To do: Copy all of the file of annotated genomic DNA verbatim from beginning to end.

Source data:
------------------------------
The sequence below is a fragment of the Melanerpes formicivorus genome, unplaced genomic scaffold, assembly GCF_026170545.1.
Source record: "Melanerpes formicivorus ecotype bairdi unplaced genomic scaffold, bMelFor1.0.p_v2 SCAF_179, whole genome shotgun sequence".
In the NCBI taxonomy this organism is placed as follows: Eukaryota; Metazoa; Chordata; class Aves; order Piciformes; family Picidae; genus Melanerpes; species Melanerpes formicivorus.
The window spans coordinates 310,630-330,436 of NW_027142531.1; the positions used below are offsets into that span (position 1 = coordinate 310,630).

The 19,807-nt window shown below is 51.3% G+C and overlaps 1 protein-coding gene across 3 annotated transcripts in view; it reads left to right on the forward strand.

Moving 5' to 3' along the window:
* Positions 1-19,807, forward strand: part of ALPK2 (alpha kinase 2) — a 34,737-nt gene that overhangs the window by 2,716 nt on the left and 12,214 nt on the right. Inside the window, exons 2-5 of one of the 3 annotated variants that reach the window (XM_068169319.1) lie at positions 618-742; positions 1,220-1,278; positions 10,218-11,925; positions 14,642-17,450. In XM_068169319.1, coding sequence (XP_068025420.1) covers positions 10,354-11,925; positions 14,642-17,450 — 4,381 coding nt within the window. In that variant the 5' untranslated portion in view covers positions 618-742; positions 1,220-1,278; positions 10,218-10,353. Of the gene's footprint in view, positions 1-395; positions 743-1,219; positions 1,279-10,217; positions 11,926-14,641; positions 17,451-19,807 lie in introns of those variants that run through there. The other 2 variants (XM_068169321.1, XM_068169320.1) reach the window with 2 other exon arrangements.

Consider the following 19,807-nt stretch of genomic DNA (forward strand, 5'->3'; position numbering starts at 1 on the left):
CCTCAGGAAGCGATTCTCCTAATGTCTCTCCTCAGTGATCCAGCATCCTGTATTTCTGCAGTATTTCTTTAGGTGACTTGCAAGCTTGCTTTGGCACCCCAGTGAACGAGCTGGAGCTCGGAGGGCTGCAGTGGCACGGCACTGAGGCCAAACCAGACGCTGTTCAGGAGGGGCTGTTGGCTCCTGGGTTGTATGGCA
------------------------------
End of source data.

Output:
The sequence below is a fragment of the Melanerpes formicivorus genome, unplaced genomic scaffold, assembly GCF_026170545.1.
Source record: "Melanerpes formicivorus ecotype bairdi unplaced genomic scaffold, bMelFor1.0.p_v2 SCAF_179, whole genome shotgun sequence".
In the NCBI taxonomy this organism is placed as follows: Eukaryota; Metazoa; Chordata; class Aves; order Piciformes; family Picidae; genus Melanerpes; species Melanerpes formicivorus.
The window spans coordinates 310,630-330,436 of NW_027142531.1; the positions used below are offsets into that span (position 1 = coordinate 310,630).

The 19,807-nt window shown below is 51.3% G+C and overlaps 1 protein-coding gene across 3 annotated transcripts in view; it reads left to right on the forward strand.

Moving 5' to 3' along the window:
* Positions 1-19,807, forward strand: part of ALPK2 (alpha kinase 2) — a 34,737-nt gene that overhangs the window by 2,716 nt on the left and 12,214 nt on the right. Inside the window, exons 2-5 of one of the 3 annotated variants that reach the window (XM_068169319.1) lie at positions 618-742; positions 1,220-1,278; positions 10,218-11,925; positions 14,642-17,450. In XM_068169319.1, coding sequence (XP_068025420.1) covers positions 10,354-11,925; positions 14,642-17,450 — 4,381 coding nt within the window. In that variant the 5' untranslated portion in view covers positions 618-742; positions 1,220-1,278; positions 10,218-10,353. Of the gene's footprint in view, positions 1-395; positions 743-1,219; positions 1,279-10,217; positions 11,926-14,641; positions 17,451-19,807 lie in introns of those variants that run through there. The other 2 variants (XM_068169321.1, XM_068169320.1) reach the window with 2 other exon arrangements.

Consider the following 19,807-nt stretch of genomic DNA (forward strand, 5'->3'; position numbering starts at 1 on the left):
CCTCAGGAAGCGATTCTCCTAATGTCTCTCCTCAGTGATCCAGCATCCTGTATTTCTGCAGTATTTCTTTAGGTGACTTGCAAGCTTGCTTTGGCACCCCAGTGAACGAGCTGGAGCTCGGAGGGCTGCAGTGGCACGGCACTGAGGCCAAACCAGACGCTGTTCAGGAGGGGCTGTTGGCTCCTGGGTTGTATGGCA